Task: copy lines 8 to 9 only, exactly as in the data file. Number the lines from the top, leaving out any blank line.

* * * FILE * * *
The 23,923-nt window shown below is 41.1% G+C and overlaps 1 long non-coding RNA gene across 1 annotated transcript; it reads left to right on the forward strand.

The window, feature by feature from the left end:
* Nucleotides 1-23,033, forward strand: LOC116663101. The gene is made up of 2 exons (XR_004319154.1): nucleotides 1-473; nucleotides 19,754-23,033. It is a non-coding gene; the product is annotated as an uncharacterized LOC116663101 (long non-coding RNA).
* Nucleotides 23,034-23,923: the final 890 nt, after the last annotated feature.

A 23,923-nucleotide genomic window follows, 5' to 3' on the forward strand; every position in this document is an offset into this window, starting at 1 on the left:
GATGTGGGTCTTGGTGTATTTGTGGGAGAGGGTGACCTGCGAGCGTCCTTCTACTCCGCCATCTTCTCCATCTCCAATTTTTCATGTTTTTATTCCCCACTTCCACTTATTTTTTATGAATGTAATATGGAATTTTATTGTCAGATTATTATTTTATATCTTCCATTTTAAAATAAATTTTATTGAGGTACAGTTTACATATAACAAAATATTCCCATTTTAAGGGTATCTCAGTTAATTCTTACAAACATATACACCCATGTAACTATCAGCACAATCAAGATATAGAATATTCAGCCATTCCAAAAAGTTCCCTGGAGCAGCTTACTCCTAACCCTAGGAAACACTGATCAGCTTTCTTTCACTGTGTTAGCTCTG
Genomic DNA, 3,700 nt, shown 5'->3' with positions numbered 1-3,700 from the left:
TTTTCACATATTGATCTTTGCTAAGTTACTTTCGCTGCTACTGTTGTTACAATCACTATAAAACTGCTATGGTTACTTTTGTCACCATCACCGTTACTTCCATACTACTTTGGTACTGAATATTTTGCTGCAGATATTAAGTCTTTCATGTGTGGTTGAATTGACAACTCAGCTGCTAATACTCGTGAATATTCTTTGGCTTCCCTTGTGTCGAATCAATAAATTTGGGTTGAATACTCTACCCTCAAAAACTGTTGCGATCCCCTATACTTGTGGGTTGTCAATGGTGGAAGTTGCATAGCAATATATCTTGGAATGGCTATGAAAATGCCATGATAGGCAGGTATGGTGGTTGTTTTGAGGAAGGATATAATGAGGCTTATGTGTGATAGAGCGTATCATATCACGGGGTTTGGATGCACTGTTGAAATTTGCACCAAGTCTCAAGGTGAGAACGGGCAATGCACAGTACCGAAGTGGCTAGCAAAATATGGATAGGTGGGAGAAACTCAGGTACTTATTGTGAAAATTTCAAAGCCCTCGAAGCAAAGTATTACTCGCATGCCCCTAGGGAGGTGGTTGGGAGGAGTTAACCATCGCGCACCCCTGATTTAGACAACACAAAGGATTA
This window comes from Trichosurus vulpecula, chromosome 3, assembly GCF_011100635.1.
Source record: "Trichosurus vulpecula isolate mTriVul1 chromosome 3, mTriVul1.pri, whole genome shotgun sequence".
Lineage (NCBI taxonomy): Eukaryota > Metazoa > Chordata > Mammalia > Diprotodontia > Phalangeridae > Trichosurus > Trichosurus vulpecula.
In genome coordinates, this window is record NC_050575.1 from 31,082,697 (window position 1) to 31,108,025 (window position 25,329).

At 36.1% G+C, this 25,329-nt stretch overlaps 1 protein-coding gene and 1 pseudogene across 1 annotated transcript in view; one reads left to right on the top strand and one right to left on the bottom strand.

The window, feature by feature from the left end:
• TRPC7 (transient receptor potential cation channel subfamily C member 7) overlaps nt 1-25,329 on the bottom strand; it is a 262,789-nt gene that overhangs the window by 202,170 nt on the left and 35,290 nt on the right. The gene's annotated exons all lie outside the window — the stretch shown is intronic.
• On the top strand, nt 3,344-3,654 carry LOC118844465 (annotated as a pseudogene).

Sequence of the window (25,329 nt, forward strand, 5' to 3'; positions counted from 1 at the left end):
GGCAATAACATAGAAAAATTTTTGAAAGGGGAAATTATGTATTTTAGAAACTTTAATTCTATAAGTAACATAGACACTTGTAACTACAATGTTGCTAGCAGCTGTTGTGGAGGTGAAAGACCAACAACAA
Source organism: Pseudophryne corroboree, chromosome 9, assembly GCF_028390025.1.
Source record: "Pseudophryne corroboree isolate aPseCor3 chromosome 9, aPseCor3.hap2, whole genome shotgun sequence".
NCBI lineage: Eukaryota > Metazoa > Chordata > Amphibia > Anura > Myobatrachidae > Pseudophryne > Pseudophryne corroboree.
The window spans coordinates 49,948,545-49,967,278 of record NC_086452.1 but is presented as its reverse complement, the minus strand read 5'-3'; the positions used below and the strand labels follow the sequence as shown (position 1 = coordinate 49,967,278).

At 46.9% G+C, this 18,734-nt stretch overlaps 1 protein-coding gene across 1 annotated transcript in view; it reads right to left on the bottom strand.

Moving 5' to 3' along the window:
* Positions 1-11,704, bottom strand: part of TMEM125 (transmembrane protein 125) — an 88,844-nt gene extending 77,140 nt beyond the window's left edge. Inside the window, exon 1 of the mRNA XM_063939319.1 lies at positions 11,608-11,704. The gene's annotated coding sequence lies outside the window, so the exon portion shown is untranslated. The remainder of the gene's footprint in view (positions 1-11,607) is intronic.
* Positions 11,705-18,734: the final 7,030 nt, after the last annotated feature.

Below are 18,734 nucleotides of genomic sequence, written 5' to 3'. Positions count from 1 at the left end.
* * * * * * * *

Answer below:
TTTTCACATATTGATCTTTGCTAAGTTACTTTCGCTGCTACTGTTGTTACAATCACTATAAAACTGCTATGGTTACTTTTGTCACCATCACCGTTACTTCCATACTACTTTGGTACTGAATATTTTGCTGCAGATATTAAGTCTTTCATGTGTGGTTGAATTGACAACTCAGCTGCTAATACTCGTGAATATTCTTTGGCTTCCCTTGTGTCGAATCAATAAATTTGGGTTGAATACTCTACCCTCAAAAACTGTTGCGATCCCCTATACTTGTGGGTTGTCAATGGTGGAAGTTGCATAGCAATATATCTTGGAATGGCTATGAAAATGCCATGATAGGCAGGTATGGTGGTTGTTTTGAGGAAGGATATAATGAGGCTTATGTGTGATAGAGCGTATCATATCACGGGGTTTGGATGCACTGTTGAAATTTGCACCAAGTCTCAAGGTGAGAACGGGCAATGCACAGTACCGAAGTGGCTAGCAAAATATGGATAGGTGGGAGAAACTCAGGTACTTATTGTGAAAATTTCAAAGCCCTCGAAGCAAAGTATTACTCGCATGCCCCTAGGGAGGTGGTTGGGAGGAGTTAACCATCGCGCACCCCTGATTTAGACAACACAAAGGATTA
This window comes from Trichosurus vulpecula, chromosome 3, assembly GCF_011100635.1.